The naming of the CIA station chief in Beirut by the Shiite militant group Hezbollah is seen as part of an intensifying undercover war between the West and Iran.
Journalist Nicholas Blanford's comprehensive account of the conflict between Hezbollah and Israel is well-paced and gripping.
Obama's call for Syrian President Bashar al-Assad to resign was a long time coming. The US president didn't wait as long after protests broke out in Egypt to say that Hosni Mubarak had to go.
On the fifth anniversary of the 2006 war between Israel and the Lebanese Shiite group Hezbollah, the border remains calm as both sides worry about the scale of devastation a new war would bring.
In a sharp rebuke of the Assad regime, Secretary of State Clinton called the embassy attack a failed attempt to deflect attention from the brutal crackdown on protesters.
Probably for now. But The US has complained that the Syrian government was slow to protect the embassy from the stone-throwing supporters of Bashar al-Assad who invaded.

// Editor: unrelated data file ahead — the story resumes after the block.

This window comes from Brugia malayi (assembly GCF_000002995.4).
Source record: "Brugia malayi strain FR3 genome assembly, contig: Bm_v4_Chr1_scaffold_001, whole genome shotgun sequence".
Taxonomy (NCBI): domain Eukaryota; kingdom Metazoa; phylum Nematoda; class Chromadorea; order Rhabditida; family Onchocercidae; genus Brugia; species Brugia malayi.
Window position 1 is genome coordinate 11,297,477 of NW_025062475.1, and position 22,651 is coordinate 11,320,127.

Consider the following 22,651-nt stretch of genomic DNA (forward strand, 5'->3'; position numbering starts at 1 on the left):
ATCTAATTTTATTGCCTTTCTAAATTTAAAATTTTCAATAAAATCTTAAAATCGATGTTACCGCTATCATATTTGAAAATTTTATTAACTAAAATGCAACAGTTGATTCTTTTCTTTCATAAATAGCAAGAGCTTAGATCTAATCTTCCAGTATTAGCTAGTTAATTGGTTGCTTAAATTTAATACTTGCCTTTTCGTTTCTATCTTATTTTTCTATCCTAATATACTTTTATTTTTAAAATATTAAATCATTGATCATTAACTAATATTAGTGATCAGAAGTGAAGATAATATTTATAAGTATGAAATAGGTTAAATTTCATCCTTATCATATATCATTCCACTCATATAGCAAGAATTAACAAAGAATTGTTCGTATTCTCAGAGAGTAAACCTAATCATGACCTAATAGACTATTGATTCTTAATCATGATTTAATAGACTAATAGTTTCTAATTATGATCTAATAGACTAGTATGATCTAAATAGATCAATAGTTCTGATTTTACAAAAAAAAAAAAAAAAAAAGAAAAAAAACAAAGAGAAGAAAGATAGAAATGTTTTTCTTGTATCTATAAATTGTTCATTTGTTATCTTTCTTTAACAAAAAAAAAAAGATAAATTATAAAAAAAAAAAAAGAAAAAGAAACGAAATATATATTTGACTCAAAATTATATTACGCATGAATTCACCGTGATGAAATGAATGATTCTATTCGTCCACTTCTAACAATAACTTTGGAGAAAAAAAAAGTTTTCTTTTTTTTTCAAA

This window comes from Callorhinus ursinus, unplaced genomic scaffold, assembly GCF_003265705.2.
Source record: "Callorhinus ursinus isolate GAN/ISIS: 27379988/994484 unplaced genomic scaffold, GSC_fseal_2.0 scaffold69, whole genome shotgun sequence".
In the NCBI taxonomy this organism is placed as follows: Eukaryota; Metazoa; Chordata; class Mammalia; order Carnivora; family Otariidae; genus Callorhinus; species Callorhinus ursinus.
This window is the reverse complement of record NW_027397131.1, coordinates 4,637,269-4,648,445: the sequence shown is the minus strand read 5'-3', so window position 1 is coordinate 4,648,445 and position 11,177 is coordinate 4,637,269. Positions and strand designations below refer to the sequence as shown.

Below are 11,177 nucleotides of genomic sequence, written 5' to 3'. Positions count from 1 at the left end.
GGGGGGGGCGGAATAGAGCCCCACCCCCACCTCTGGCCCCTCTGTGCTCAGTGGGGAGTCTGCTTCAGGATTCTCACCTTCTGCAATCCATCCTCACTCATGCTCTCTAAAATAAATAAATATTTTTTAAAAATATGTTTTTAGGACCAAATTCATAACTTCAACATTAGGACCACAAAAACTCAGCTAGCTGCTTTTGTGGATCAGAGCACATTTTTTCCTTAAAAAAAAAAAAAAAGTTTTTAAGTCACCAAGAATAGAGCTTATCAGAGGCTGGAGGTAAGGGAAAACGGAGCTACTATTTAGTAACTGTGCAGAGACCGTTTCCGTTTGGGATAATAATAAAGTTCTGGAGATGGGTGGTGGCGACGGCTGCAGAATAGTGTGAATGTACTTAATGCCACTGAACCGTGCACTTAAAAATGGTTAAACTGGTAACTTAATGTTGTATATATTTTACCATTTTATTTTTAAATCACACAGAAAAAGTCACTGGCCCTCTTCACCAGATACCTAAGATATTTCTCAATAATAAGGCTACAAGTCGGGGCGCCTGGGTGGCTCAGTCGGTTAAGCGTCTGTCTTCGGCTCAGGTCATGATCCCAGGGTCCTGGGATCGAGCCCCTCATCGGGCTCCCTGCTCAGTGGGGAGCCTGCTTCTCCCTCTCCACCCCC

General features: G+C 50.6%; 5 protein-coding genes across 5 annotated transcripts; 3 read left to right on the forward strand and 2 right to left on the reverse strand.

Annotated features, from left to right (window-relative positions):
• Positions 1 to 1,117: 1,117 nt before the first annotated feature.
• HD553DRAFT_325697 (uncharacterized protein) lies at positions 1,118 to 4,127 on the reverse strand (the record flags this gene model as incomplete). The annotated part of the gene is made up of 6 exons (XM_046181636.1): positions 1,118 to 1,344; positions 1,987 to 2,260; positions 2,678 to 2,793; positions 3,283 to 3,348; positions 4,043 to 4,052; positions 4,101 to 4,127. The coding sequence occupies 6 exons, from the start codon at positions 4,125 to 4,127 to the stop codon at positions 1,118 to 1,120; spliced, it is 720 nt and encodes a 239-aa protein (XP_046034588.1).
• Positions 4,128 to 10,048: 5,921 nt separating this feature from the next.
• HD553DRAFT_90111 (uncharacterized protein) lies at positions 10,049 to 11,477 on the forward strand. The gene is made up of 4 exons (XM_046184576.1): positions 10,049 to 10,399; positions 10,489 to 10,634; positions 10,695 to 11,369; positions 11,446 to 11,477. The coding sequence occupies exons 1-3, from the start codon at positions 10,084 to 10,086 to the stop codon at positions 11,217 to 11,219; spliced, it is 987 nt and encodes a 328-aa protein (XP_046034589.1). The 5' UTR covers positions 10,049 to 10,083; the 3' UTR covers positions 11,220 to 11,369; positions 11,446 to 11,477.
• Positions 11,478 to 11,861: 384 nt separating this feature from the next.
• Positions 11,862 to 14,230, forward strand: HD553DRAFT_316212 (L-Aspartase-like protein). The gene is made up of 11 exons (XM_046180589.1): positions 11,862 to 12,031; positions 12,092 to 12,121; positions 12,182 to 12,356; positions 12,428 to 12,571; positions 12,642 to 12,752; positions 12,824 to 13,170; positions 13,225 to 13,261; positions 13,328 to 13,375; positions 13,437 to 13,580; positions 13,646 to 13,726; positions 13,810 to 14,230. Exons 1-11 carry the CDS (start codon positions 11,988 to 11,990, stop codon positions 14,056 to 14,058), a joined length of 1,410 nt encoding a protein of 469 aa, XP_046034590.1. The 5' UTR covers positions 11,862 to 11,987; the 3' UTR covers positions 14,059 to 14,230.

Syrian government loyalists stormed the US embassy after the ambassador visited Hama, a city that has become a focal point of the protest movement.
The highly anticipated indictments could help bring accountability for former prime minister Rafik Hariri's 2005 assassination. But they could also stir sectarian tensions.
Bashar al-Assad and his father, Hafez al-Assad, kept Syria stable for 40 years through Machiavellian guile and ruthlessness, while sowing havoc elsewhere in the region.
Many thought that Syrian President Bashar al-Assad was at heart a reformer. But his response to unprecedented protests and violence suggest otherwise.